IN 2019, Maya Forstater was dismissed from her job with the Centre for Global Development after she questioned government plans to allow people to change gender by simply declaring it. She had insisted that biological sex was real and immutable, and this belief led to her being sacked. Earlier this month, Ms Forstater won an appeal against her dismissal.
The appeal judgment has been criticised by her former employers, who stick to the earlier judgment, which stated that “gender-critical beliefs have no part in a modern democracy.”
The idea that biological sex is no more than a social construct is alive and well in British institutions and universities, even if we haven’t yet reached the more progressive American examples of editing medical textbooks to remove references to “male” and “female”. The dismissal of biological sex is important for those progressives who claim that it harms trans people, because it undermines the more “liberated” view that gender is a matter of personal choice.
Ms Forstater’s victory has been proclaimed as a victory for common sense. But it is less of a victory than it might appear. The judgment does not imply that biological sex is real. It simply means that her belief is protected by law along with, presumably, other eccentric beliefs, which are tolerated as long as no one comes to harm.
I am not convinced that the kind of gender ideology that is now rampant in our institutions actually protects anybody. It certainly harms medicine and patient care. It has been shown many times that men and women manifest disease in different ways, respond differently to drugs, and display different symptoms. Nor does it necessarily protect trans people from manipulation by others. As we are learning from some who have detransitioned, individuals are sometimes urged on the trans path against their best interests.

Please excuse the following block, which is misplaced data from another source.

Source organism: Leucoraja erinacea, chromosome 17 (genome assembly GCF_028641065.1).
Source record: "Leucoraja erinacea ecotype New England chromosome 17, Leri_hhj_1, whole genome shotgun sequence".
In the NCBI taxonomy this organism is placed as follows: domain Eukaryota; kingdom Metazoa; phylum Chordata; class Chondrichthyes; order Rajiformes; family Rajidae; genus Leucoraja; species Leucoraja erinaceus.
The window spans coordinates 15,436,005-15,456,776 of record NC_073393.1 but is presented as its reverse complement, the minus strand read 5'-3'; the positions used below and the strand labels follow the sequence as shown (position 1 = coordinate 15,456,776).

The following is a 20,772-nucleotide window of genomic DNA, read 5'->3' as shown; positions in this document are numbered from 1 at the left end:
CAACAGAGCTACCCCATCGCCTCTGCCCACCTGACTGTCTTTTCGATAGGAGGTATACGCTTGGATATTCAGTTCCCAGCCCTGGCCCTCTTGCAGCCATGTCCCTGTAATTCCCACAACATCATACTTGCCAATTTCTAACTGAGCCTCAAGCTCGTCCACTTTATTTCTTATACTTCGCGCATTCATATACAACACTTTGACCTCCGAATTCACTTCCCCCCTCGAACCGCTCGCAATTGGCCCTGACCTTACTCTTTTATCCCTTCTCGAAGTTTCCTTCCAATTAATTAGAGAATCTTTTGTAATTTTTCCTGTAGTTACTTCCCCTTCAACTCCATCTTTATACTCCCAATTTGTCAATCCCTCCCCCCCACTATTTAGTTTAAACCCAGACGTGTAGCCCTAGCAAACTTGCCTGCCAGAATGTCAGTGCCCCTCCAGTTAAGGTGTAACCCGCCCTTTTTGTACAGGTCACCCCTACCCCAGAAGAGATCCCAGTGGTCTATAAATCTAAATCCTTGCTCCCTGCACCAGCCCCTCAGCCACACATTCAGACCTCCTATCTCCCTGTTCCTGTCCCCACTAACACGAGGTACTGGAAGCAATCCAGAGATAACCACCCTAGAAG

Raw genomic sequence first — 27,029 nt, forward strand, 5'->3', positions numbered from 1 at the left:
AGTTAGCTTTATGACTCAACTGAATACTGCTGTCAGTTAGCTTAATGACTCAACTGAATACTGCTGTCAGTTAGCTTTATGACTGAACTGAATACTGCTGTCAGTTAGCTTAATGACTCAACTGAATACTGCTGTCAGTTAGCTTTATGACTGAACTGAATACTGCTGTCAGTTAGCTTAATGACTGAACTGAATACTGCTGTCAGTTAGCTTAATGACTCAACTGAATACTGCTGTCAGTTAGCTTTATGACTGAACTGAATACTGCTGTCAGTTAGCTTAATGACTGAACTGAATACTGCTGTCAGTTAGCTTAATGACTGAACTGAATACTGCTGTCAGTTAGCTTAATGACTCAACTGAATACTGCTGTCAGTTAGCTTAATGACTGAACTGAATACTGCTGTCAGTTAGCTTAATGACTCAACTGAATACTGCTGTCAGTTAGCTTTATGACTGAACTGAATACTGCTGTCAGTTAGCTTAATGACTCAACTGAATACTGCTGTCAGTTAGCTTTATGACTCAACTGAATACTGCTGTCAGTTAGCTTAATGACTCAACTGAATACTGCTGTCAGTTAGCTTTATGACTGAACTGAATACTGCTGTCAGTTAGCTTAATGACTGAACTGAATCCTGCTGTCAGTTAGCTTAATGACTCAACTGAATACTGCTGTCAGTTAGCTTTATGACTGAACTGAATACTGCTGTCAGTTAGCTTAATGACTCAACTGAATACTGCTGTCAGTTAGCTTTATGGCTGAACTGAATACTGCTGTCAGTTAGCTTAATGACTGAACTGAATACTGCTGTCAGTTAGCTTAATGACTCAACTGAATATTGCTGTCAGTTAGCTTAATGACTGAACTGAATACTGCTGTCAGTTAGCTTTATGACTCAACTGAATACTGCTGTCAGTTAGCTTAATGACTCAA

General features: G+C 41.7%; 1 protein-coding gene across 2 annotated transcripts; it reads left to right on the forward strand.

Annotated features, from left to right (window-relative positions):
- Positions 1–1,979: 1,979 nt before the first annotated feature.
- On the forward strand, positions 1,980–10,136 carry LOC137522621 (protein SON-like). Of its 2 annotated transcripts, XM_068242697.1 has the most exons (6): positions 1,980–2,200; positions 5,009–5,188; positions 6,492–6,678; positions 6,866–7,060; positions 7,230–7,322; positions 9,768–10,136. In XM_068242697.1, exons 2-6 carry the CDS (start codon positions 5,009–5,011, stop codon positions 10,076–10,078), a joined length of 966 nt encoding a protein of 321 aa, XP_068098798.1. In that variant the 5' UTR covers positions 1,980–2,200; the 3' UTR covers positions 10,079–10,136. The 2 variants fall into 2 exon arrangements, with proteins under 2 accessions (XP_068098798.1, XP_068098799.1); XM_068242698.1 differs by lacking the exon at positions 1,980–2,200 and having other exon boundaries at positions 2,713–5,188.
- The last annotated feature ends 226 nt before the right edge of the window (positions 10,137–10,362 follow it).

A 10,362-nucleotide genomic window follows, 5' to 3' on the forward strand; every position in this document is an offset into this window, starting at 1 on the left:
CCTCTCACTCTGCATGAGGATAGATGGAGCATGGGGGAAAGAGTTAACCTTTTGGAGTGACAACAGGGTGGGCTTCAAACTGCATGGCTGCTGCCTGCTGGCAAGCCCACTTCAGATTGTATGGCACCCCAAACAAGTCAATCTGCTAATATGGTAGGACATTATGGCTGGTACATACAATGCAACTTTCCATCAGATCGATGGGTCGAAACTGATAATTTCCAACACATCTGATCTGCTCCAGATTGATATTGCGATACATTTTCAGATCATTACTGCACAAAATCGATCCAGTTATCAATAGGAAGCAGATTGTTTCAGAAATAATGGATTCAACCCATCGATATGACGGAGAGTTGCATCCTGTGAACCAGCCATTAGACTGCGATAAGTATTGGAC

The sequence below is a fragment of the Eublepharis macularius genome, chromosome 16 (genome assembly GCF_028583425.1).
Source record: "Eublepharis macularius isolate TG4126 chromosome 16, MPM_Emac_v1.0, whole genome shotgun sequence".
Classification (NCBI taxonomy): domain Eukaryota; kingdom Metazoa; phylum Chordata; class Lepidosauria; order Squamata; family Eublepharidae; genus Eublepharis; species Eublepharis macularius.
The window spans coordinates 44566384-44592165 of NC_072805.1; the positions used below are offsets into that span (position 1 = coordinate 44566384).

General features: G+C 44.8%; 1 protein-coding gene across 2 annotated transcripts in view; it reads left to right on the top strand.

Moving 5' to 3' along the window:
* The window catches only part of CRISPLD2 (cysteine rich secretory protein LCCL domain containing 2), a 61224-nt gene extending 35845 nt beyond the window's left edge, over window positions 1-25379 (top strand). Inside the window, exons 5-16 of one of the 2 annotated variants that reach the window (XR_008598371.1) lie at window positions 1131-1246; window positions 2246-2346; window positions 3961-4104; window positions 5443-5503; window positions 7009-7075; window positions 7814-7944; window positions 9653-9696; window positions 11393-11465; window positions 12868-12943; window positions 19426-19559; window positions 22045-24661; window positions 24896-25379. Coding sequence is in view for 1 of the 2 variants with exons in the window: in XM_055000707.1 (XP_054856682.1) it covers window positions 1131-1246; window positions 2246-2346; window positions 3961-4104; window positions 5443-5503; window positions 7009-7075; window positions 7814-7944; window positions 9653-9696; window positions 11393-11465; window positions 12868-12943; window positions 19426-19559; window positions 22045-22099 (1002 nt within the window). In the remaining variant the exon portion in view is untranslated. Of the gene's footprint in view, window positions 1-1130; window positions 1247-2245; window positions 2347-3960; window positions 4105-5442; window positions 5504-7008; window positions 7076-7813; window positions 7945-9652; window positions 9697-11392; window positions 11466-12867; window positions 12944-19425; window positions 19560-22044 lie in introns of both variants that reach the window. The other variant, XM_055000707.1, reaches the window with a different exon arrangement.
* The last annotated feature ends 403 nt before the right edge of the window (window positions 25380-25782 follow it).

Surely, personal identity is more a matter of negotiation than choice. The theologian John Milbank has suggested on Twitter that serious conversation, justice, and politics are all under threat “if we arrive at a situation where we are only allowed to address or consider other people in terms of their own self-estimation and self-definition”.
A Christian view of persons suggests that we are never sufficient unto ourselves. Our presence in the world is a constant dialogue between our subjective sense of who we are and the sometimes unwelcome reality of other people.
If I wish to change gender, I need to bear witness to others and to engage with their views of me. Only so can I be assured of their acceptance of me, beyond my self-perception. The alternative is an ideological bid both to deny the way nature works, and to eradicate life-giving aspects of human culture. There is no liberation for anyone in a world that cannot speak of mothers.